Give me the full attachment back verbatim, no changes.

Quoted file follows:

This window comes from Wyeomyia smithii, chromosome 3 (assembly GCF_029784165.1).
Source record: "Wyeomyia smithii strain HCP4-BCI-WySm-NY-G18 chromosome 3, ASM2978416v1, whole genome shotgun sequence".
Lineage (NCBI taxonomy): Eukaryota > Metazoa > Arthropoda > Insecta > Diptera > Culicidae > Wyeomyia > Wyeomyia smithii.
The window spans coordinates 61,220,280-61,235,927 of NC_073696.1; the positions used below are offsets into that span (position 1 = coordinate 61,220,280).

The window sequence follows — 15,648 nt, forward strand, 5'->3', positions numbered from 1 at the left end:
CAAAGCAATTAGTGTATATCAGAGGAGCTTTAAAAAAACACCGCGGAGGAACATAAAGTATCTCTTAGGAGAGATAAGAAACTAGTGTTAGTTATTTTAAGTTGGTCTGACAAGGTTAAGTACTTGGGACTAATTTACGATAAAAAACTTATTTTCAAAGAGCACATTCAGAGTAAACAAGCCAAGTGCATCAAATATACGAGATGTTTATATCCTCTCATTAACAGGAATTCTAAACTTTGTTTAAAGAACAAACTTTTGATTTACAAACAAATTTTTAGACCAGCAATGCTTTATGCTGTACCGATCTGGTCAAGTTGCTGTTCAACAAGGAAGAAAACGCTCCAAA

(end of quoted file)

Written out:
This window comes from Wyeomyia smithii, chromosome 3 (assembly GCF_029784165.1).
Source record: "Wyeomyia smithii strain HCP4-BCI-WySm-NY-G18 chromosome 3, ASM2978416v1, whole genome shotgun sequence".
Lineage (NCBI taxonomy): Eukaryota > Metazoa > Arthropoda > Insecta > Diptera > Culicidae > Wyeomyia > Wyeomyia smithii.
The window spans coordinates 61,220,280-61,235,927 of NC_073696.1; the positions used below are offsets into that span (position 1 = coordinate 61,220,280).

The window sequence follows — 15,648 nt, forward strand, 5'->3', positions numbered from 1 at the left end:
CAAAGCAATTAGTGTATATCAGAGGAGCTTTAAAAAAACACCGCGGAGGAACATAAAGTATCTCTTAGGAGAGATAAGAAACTAGTGTTAGTTATTTTAAGTTGGTCTGACAAGGTTAAGTACTTGGGACTAATTTACGATAAAAAACTTATTTTCAAAGAGCACATTCAGAGTAAACAAGCCAAGTGCATCAAATATACGAGATGTTTATATCCTCTCATTAACAGGAATTCTAAACTTTGTTTAAAGAACAAACTTTTGATTTACAAACAAATTTTTAGACCAGCAATGCTTTATGCTGTACCGATCTGGTCAAGTTGCTGTTCAACAAGGAAGAAAACGCTCCAAA